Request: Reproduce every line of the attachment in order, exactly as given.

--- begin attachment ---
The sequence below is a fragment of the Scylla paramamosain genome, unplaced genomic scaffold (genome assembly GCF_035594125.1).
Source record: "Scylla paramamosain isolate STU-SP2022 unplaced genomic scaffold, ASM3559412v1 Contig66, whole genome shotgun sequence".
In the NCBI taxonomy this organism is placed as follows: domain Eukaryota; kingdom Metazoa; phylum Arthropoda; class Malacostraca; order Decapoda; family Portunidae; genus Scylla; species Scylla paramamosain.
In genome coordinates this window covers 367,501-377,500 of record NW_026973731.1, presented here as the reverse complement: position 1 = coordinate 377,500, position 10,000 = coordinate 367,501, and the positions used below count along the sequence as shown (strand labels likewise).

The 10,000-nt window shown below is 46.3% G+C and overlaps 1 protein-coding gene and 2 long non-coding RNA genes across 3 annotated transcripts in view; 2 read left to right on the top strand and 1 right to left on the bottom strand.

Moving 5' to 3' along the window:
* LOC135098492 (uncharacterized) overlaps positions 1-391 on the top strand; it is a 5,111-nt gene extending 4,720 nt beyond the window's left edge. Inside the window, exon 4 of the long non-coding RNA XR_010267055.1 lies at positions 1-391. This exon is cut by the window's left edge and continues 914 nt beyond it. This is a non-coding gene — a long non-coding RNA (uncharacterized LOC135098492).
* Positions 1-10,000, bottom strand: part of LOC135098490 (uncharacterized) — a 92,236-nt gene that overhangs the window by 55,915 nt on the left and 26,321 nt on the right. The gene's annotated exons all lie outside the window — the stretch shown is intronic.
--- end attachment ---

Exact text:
The sequence below is a fragment of the Scylla paramamosain genome, unplaced genomic scaffold (genome assembly GCF_035594125.1).
Source record: "Scylla paramamosain isolate STU-SP2022 unplaced genomic scaffold, ASM3559412v1 Contig66, whole genome shotgun sequence".
In the NCBI taxonomy this organism is placed as follows: domain Eukaryota; kingdom Metazoa; phylum Arthropoda; class Malacostraca; order Decapoda; family Portunidae; genus Scylla; species Scylla paramamosain.
In genome coordinates this window covers 367,501-377,500 of record NW_026973731.1, presented here as the reverse complement: position 1 = coordinate 377,500, position 10,000 = coordinate 367,501, and the positions used below count along the sequence as shown (strand labels likewise).

The 10,000-nt window shown below is 46.3% G+C and overlaps 1 protein-coding gene and 2 long non-coding RNA genes across 3 annotated transcripts in view; 2 read left to right on the top strand and 1 right to left on the bottom strand.

Moving 5' to 3' along the window:
* LOC135098492 (uncharacterized) overlaps positions 1-391 on the top strand; it is a 5,111-nt gene extending 4,720 nt beyond the window's left edge. Inside the window, exon 4 of the long non-coding RNA XR_010267055.1 lies at positions 1-391. This exon is cut by the window's left edge and continues 914 nt beyond it. This is a non-coding gene — a long non-coding RNA (uncharacterized LOC135098492).
* Positions 1-10,000, bottom strand: part of LOC135098490 (uncharacterized) — a 92,236-nt gene that overhangs the window by 55,915 nt on the left and 26,321 nt on the right. The gene's annotated exons all lie outside the window — the stretch shown is intronic.